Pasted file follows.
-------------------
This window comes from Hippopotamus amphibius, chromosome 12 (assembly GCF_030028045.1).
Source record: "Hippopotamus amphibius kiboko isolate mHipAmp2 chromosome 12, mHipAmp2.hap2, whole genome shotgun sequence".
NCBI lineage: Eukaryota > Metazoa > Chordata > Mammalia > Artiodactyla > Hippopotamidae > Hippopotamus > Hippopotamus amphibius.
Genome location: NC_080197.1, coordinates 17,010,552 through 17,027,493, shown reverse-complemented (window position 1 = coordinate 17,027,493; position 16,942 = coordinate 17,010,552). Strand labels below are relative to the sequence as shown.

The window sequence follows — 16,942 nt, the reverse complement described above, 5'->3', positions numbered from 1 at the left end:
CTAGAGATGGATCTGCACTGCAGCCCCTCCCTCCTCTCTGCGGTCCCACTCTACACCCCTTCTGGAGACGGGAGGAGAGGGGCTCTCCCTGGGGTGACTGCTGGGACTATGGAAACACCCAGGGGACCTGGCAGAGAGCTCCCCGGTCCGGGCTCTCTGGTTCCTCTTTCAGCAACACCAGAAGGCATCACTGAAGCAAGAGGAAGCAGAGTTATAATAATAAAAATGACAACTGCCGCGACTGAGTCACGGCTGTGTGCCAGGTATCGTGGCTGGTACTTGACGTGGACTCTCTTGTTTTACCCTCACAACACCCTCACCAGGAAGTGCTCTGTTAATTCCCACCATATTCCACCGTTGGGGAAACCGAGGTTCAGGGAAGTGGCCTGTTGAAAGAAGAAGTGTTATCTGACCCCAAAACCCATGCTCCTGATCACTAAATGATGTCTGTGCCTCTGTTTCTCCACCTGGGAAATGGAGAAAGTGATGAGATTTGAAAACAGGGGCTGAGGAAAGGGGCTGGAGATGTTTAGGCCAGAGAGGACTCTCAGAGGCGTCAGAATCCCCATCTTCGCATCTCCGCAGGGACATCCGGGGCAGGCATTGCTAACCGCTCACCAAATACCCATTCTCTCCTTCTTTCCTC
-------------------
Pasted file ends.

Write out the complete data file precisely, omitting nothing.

This window comes from Hippopotamus amphibius, chromosome 12 (assembly GCF_030028045.1).
Source record: "Hippopotamus amphibius kiboko isolate mHipAmp2 chromosome 12, mHipAmp2.hap2, whole genome shotgun sequence".
NCBI lineage: Eukaryota > Metazoa > Chordata > Mammalia > Artiodactyla > Hippopotamidae > Hippopotamus > Hippopotamus amphibius.
Genome location: NC_080197.1, coordinates 17,010,552 through 17,027,493, shown reverse-complemented (window position 1 = coordinate 17,027,493; position 16,942 = coordinate 17,010,552). Strand labels below are relative to the sequence as shown.

The window sequence follows — 16,942 nt, the reverse complement described above, 5'->3', positions numbered from 1 at the left end:
CTAGAGATGGATCTGCACTGCAGCCCCTCCCTCCTCTCTGCGGTCCCACTCTACACCCCTTCTGGAGACGGGAGGAGAGGGGCTCTCCCTGGGGTGACTGCTGGGACTATGGAAACACCCAGGGGACCTGGCAGAGAGCTCCCCGGTCCGGGCTCTCTGGTTCCTCTTTCAGCAACACCAGAAGGCATCACTGAAGCAAGAGGAAGCAGAGTTATAATAATAAAAATGACAACTGCCGCGACTGAGTCACGGCTGTGTGCCAGGTATCGTGGCTGGTACTTGACGTGGACTCTCTTGTTTTACCCTCACAACACCCTCACCAGGAAGTGCTCTGTTAATTCCCACCATATTCCACCGTTGGGGAAACCGAGGTTCAGGGAAGTGGCCTGTTGAAAGAAGAAGTGTTATCTGACCCCAAAACCCATGCTCCTGATCACTAAATGATGTCTGTGCCTCTGTTTCTCCACCTGGGAAATGGAGAAAGTGATGAGATTTGAAAACAGGGGCTGAGGAAAGGGGCTGGAGATGTTTAGGCCAGAGAGGACTCTCAGAGGCGTCAGAATCCCCATCTTCGCATCTCCGCAGGGACATCCGGGGCAGGCATTGCTAACCGCTCACCAAATACCCATTCTCTCCTTCTTTCCTC